In 2000, a redevelopment plan for the area was adopted by the City of St. Louis. A wholly owned affiliate of the GDC, McRee Town Redevelopment Corporation (MTRC) became the designated developer of the area under a contract with the city. Under the redevelopment plan, which it designed with the Garden, MTRC acquired and cleared six square blocks – the eastern, and most blighted, end of the area. For this purpose, the Garden raised more than $15 million, mainly in Federal and State funds and contributed an additional $3 million dollars. These funds were used to purchase approximately 300 properties, demolish the dilapidated structures standing on them, provide relocation services to displaced residents and to fund the basic infrastructure, such as sidewalk replacement and the repaving of alleys, so that the builder would have a clean and prepared site on which to work. Beginning in 2004, the designated six square blocks were rebuilt by McBride & Sons, with 143 new, market-rate single-family homes with sale prices ranging from $155,000 to $400,000. All of these homes were sold by the end of 2007, leaving the western eight blocks to be redeveloped parcel by parcel.

Redevelopment came to a halt when the recession hit in 2008. The GDC took advantage of this time to regroup and reposition itself. For example, the GDC’s effort to preserve historic district status for the Botanical Heights neighborhood succeeded when in June 2009, the new Liggett & Myers Historic District was listed on the Nationa l Register of Historic Places. The new district ensures that state and federal historic rehabilitation tax credits will be available to assist the development of existing buildings thereby stabilizing another facet that comprises the neighborhood. Now that the residential market has stabilized, there is renewed enthusiasm for the Botanical Heights project. The GDC designated the 4200 block of McRee Avenue as the next focal area for redevelopment, selecting the UIC+CDO architectural, property development, general contracting, and urban design firm. This developer was recognized by the City of St. Louis in 2012 as Developer of the Year for its work in Botanical Heights.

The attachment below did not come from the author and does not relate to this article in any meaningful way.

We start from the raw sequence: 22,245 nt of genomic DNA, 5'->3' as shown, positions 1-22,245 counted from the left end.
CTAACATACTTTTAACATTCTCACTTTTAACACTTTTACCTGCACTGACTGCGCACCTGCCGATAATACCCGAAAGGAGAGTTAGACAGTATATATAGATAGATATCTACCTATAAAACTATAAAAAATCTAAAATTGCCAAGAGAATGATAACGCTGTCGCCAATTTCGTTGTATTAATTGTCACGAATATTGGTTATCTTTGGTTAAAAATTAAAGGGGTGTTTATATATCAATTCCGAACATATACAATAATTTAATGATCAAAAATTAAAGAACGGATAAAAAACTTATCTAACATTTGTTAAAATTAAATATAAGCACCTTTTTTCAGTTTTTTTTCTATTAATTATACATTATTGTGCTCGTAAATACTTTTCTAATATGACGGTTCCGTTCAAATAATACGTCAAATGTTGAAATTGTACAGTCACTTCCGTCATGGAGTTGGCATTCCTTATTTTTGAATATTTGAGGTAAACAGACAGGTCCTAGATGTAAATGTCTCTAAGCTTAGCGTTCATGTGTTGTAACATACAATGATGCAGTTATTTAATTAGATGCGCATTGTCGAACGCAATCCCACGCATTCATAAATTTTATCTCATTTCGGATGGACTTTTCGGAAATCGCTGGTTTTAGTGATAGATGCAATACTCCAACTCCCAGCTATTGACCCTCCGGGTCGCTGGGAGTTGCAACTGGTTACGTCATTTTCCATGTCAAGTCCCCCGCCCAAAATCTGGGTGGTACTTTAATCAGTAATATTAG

Phase two combines both rehabilitating historical structures and building new ones where necessary. In this way, it has been possible to reflect the historical character of the neighborhood. In the 4200 block of McRee, all of the 28 new and rehabilitated houses will be LEED (green) certified, appealing to home buyers seeking low operating costs and more e ergy efficiency in a new home. Green technology will include a geothermal system that uses coils buried in alleys to cool and heat homes and “rain gardens” in landscaping to help with storm water removal. Homes will range from $168,000 to $278,000.